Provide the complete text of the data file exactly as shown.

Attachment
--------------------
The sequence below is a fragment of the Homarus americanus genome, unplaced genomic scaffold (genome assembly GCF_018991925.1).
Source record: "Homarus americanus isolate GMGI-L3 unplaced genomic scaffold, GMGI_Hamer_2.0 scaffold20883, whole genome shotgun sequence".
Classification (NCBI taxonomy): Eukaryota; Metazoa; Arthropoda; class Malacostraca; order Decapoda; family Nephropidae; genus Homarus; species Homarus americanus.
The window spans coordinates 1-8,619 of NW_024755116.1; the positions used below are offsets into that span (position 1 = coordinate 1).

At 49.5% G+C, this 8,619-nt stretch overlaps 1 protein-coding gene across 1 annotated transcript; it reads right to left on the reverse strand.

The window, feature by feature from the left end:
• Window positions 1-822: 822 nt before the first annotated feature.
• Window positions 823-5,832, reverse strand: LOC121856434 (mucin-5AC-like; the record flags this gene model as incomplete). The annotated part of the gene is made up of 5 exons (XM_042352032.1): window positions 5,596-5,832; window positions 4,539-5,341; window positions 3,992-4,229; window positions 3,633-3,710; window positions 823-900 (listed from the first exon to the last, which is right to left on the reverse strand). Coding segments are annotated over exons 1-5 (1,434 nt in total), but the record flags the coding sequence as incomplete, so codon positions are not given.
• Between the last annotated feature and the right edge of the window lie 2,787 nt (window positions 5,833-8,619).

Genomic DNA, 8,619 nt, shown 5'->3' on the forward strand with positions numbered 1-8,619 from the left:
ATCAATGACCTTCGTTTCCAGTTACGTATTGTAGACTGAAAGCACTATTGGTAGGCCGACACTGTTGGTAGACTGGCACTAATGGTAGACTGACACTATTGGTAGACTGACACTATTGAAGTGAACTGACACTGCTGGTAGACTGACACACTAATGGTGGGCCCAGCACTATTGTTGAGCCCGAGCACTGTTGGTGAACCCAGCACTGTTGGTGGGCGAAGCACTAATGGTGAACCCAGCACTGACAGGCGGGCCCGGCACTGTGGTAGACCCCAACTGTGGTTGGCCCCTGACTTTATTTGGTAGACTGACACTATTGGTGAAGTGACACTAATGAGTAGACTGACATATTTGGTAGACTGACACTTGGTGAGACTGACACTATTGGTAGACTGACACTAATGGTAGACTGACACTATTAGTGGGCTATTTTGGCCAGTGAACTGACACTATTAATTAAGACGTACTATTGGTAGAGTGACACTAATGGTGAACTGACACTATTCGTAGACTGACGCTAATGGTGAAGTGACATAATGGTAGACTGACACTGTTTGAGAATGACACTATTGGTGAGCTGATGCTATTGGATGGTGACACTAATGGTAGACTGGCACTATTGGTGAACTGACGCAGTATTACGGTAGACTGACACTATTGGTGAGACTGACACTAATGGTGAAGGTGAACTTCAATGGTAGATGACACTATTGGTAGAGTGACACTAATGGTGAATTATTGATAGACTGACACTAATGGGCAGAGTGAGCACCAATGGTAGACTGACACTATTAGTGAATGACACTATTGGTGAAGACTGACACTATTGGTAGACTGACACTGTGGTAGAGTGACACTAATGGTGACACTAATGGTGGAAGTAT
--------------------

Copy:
The sequence below is a fragment of the Homarus americanus genome, unplaced genomic scaffold (genome assembly GCF_018991925.1).
Source record: "Homarus americanus isolate GMGI-L3 unplaced genomic scaffold, GMGI_Hamer_2.0 scaffold20883, whole genome shotgun sequence".
Classification (NCBI taxonomy): Eukaryota; Metazoa; Arthropoda; class Malacostraca; order Decapoda; family Nephropidae; genus Homarus; species Homarus americanus.
The window spans coordinates 1-8,619 of NW_024755116.1; the positions used below are offsets into that span (position 1 = coordinate 1).

At 49.5% G+C, this 8,619-nt stretch overlaps 1 protein-coding gene across 1 annotated transcript; it reads right to left on the reverse strand.

The window, feature by feature from the left end:
• Window positions 1-822: 822 nt before the first annotated feature.
• Window positions 823-5,832, reverse strand: LOC121856434 (mucin-5AC-like; the record flags this gene model as incomplete). The annotated part of the gene is made up of 5 exons (XM_042352032.1): window positions 5,596-5,832; window positions 4,539-5,341; window positions 3,992-4,229; window positions 3,633-3,710; window positions 823-900 (listed from the first exon to the last, which is right to left on the reverse strand). Coding segments are annotated over exons 1-5 (1,434 nt in total), but the record flags the coding sequence as incomplete, so codon positions are not given.
• Between the last annotated feature and the right edge of the window lie 2,787 nt (window positions 5,833-8,619).

Genomic DNA, 8,619 nt, shown 5'->3' on the forward strand with positions numbered 1-8,619 from the left:
ATCAATGACCTTCGTTTCCAGTTACGTATTGTAGACTGAAAGCACTATTGGTAGGCCGACACTGTTGGTAGACTGGCACTAATGGTAGACTGACACTATTGGTAGACTGACACTATTGAAGTGAACTGACACTGCTGGTAGACTGACACACTAATGGTGGGCCCAGCACTATTGTTGAGCCCGAGCACTGTTGGTGAACCCAGCACTGTTGGTGGGCGAAGCACTAATGGTGAACCCAGCACTGACAGGCGGGCCCGGCACTGTGGTAGACCCCAACTGTGGTTGGCCCCTGACTTTATTTGGTAGACTGACACTATTGGTGAAGTGACACTAATGAGTAGACTGACATATTTGGTAGACTGACACTTGGTGAGACTGACACTATTGGTAGACTGACACTAATGGTAGACTGACACTATTAGTGGGCTATTTTGGCCAGTGAACTGACACTATTAATTAAGACGTACTATTGGTAGAGTGACACTAATGGTGAACTGACACTATTCGTAGACTGACGCTAATGGTGAAGTGACATAATGGTAGACTGACACTGTTTGAGAATGACACTATTGGTGAGCTGATGCTATTGGATGGTGACACTAATGGTAGACTGGCACTATTGGTGAACTGACGCAGTATTACGGTAGACTGACACTATTGGTGAGACTGACACTAATGGTGAAGGTGAACTTCAATGGTAGATGACACTATTGGTAGAGTGACACTAATGGTGAATTATTGATAGACTGACACTAATGGGCAGAGTGAGCACCAATGGTAGACTGACACTATTAGTGAATGACACTATTGGTGAAGACTGACACTATTGGTAGACTGACACTGTGGTAGAGTGACACTAATGGTGACACTAATGGTGGAAGTAT